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Laughter, love and loss - Carys Eleri's story

In her new autobiographical book, writer, singer and comedian Carys Eleri shares a joyful insight into her upbringing in Carmarthenshire, her subsequent colourful career, before sensitively documenting the tragic diagnosis and loss of her father, David Evans to Motor Neurone Disease in 2018.

Carys was brought up in a happy family, full of love and laughter and had a close relationship with her father who she describes as her biggest champion and closest friend. Her award-winning comedy-science-music-show ‘Lovecraft (not the sex shop in Cardiff)’ was just taking off in Edinburgh Fringe festival, when she received the tragic news of her father’s sudden death, having only been diagnosed with the challenging condition a few months before.

She immediately returned to Wales to her family and is still amazed and thankful to the community for the love and care that they showed them. She said, “It was quite amazing how friends, family and the community can surround you at a difficult time like this and create a cocoon of love.

“I had been travelling the country with my show discussing the neuroscience of love and loneliness, and here in our darkest hours, true love was radiating – underlining the power of community and our duty of love to one another – the whole message of Lovecraft. I knew that dad would have wanted me to carry on with the show, so I returned to Edinburgh with a new-found urgency in getting the message across.”

A month later, Carys and her big sister, Nia embarked on a charity bike ride from London to Paris to raise money for the Motor Neurone Disease Association – a challenge they had booked while David was still alive. The book charts their wonderful, if calamitous journey, and shows the raw emotions they both felt, their dynamic as sisters and the very comical moments during the journey. “It was pretty amazing how underprepared we were for that ride!  But we did it, with our heavy as hell bikes, old trainers, polka dot pac-a-macs and a couple of haribos.’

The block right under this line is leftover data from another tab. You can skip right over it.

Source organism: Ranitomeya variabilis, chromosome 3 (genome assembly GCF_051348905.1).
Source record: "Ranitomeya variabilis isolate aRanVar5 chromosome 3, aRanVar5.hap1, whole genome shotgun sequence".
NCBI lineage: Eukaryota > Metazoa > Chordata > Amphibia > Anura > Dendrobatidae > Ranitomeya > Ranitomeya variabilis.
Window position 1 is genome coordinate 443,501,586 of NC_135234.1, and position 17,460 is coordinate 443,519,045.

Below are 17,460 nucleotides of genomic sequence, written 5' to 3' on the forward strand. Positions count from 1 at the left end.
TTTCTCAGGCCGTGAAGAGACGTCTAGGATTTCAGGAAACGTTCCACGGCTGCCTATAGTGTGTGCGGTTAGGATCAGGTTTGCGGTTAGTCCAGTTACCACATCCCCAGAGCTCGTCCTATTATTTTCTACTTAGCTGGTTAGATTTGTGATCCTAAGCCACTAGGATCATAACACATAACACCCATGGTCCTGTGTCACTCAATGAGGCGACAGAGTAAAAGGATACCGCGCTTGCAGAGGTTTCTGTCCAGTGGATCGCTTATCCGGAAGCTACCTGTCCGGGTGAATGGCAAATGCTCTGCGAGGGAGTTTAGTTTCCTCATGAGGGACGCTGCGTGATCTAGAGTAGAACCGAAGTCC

“We got lost, had so many comments on how we should do things differently and stood out like sore thumbs among the lycra and featherlight bikes!

“It was hilarious – but by the end, having won the entire team over with hard work and determination in the face of our very recent tragic loss, they asked us to lead everyone into Paris to the finish line -  the Eiffel Tower, in memory of our father. As you can imagine, it was a very emotional moment.”

The following year, in November 2019, Carys then faced another tragedy of losing one of her best friends, Trystan Wyn Rees, to pancreatic cancer. Trystan lived in Australia, and Carys feels that she still hasn’t had time to process this loss properly. She said, “I think its really important to share emotions and experiences around loss – the grieving process takes time too. The pain doesn’t end after the funeral – in fact, it’s the beginning.

“Trystan died only a few months before the pandemic, and so we haven’t really had time to process that loss as a gang of friends. It was very hard but incredibly therapeutic to then re-visit all those important moments while writing the book.

“My heart goes out to those who have lost someone during these times, without the opportunity to hold funerals and pay respects in the way the person you have lost deserves, and to celebrate them.”

While grieving her dad and Trystan, Carys truly has reconnected to nature and says that it has helped her make sense of life and death, anchoring her to the here and now when the stress and pain has been too much. 

She said, “Nature is everything. We forget that we are an integral part of nature’s cycle as humans, and sometimes think that we are superior…but we’re not, we’re part of it. 

“As a Welsh speaker, I often use the word ‘mother tongue’ to refer to Welsh as my first language, where in many ways, our mother tongue as humans may well be nature – a connection, a language we seem to often forget and let fade away.”